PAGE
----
Certain plants are known for their ability to repel some types of insects. This is a guide about plants that repel insects.
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Beware of the coming seasonal flying insects that are attracted to floral and fruity scents! Be as safe as possible and invest in a bottle of Ivory Liquid dish soap and put 10-12 drops of wintergreen, spearmint or peppermint essential oil in it and shake it up! You will feel especially clean and the bugs will like you a lot less! (I use mine on my person and in my hair!)
By melody_yesterday from Sedalia, MO
You can help prevent aphid infestations on your vegetables by interplanting them with plants that repel aphids. Some examples are anise, chives, coriander, garlic, onions, petunias, and radish. Another trick is lay some aluminum foil around the base of a plant, the reflection will help deter the aphids.
Here is a list of plants and what insects they repel. This was sent in by Gill, a long time reader.
|INSECT PEST||REPELLING PLANT|
|Ants||pennyroyal, spearmint, southernwood, tansy|
|Aphids||garlic, chives and other alliums, coriander, anise, nasturtium and petunia around fruit trees|
|Borer||garlic, onion, tansy|
|Cabbage moth||mint, hyssop, rosemary, southernwood, thyme, sage, wormwood, celery, catnip, nasturtium|
|Colorado potato beetle||green beans, horseradish, dead nettle, flax, catnip, coriander, tansy, nasturtium|
|Cucumber beetle||tansy, radish|
|Flea beetle||wormwood, mint, catnip, interplant cole crops with tomato|
|Japanese beetle||garlic, larkspur, tansy, rue, white geranium|
|Mexican bean beetle||marigold, potato, rosemary, savory, petunia|
|Mites||onion, garlic, chives|
|Nematodes||marigold, salvia, dahlia, calendula, asparagus|
|Rose chafer||geranium, petunia, onion|
|Slug||prostrate rosemary, wormwood|
|Squash bug||tansy, nasturtium, catnip|
|Tomato hornworm||borage, marigold, opal basal|
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Here are questions related to Plants That Repel Insects.
What can I do about gnats and mosquitoes? I know there are some plants.
By Spacecase 04/27/2012
Lemon grass will do it and also there is a geranium called a Shoo Geranium. That is probably the best one.
I visit my neighbor just about every day and in the past week his place has been adorned with flies. There are hundreds of them, on his porch, his car, his lawn furniture, you name it they are there. Is there a bush or flower that has an aroma that repels flies? Does anyone have any other suggestions besides opening up a lizard and frog zoo?
By Suntydt from Tazewell, TN
By Edmund 03/26/2012
Tell him to go to Costco's or a Garden Centre etc, and order some beneficial nematodes. There are different kinds, but the ones that do flies, also kill off Japanese beetles and grubs. They are micro organisms which feed on the larvae in the soil.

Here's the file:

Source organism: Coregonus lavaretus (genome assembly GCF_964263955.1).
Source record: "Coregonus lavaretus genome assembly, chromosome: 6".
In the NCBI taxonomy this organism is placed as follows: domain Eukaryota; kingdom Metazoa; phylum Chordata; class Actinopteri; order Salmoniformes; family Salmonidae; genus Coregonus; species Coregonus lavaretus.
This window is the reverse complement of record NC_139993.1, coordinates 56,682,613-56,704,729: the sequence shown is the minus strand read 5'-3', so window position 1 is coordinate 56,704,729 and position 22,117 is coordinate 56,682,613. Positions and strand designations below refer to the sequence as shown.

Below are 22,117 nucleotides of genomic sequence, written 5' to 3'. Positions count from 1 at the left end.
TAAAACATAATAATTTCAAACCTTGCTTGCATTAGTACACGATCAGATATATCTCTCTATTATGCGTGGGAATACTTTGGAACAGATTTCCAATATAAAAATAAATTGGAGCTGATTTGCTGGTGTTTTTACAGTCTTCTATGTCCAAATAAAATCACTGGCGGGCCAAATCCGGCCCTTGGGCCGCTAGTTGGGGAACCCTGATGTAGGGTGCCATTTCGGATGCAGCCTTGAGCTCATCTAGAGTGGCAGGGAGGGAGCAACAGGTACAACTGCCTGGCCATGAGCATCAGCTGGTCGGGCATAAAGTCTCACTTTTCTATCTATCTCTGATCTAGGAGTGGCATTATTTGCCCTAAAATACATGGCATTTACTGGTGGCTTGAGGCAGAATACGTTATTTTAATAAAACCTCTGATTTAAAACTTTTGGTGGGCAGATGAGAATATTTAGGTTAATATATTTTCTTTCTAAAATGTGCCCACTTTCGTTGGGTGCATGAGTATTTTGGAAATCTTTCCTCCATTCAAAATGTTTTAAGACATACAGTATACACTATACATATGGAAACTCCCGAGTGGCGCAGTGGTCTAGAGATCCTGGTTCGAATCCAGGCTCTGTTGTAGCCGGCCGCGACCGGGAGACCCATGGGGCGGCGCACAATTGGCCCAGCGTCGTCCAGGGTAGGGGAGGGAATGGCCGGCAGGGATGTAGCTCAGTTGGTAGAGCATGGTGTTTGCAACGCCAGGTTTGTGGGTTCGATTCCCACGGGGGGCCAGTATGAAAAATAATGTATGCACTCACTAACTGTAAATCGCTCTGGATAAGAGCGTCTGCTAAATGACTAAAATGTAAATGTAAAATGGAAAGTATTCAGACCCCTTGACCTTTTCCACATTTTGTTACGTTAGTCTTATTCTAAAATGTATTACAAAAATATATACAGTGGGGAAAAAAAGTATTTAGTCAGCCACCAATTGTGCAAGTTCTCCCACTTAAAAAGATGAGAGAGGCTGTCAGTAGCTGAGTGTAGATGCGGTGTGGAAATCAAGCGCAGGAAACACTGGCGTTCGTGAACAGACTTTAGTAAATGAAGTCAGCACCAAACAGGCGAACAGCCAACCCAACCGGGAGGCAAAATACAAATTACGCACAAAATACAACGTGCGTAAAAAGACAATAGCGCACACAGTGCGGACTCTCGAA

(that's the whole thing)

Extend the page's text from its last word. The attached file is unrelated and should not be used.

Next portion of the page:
You can't see them, they are microscopic. You just take the pack out of your freezer, follow directions, essentially sprinkle on the soil in the area where the buggers are. This as all natural, non pesticide and works like a hot damn.
It's is starting to be spring here a little early, but we will take it. With spring we get what my husband and I call "biting gnats". They are about the size of a gnat, swarm around you and their bite stings.
We love to sit outside all spring and summer long, but in the springtime they make it almost impossible. We have tried spraying ourselves with Listerine and Off. Any ideas on other sprays or plants to plant around our deck? We already plant marigolds for mosquitoes. Any other suggestions? Thanks.
Hardiness Zone: 5a
By Jen from Shellsburg, IA
Lynne from London, KY
There isn't one specific plant that will repel all insects, but in general, strong-smelling plants seem to work better than odorless plants. The idea is that some insects use scent to locate their host plants. If strong-smelling plants are growing nearby, the insects are more likely to become confused and move on. Try interplanting tansy, pennyroyal, lavender, peppermint (and other mints), onion, garlic and marigold.
Mixed planting is another effective strategy for controlling insects. By mixed planting, I'm referring to growing a diversity of plants rather than growing just a few types of plants. This encourages the pollinators and works to attract the kind of predatory (beneficial) insects that will naturally prey on pests. Mix planting also discourages pests from laying eggs. Many insects taste with their feet. If they land on several suitable plants in a row, will stop to lay their eggs. If they land on several different (unsuitable) plants in a row, they are more likely to move on and look elsewhere. One example of mixed planting is to plant flowers around vegetables in the garden.
By Ellen Brown
By Tina Brown 11/19/2006
I purchased a citronella plant "mosquito plant" in the spring and potted it, placing it so when the dogs come to greet me, or to bed down, they rub against it which causes its aroma to fill the air. It also repels fleas and ticks. I noticed a marked difference in the mosquitos in their area this year, so many less, that I could sit longer outside to love on my dogs and when a mosquito would slip past, I would take a stick and give the leaves a few nudges, again distributing the scent. I plan to do this every year. As it reduced the cost of chemical flea control by them rubbing against it often.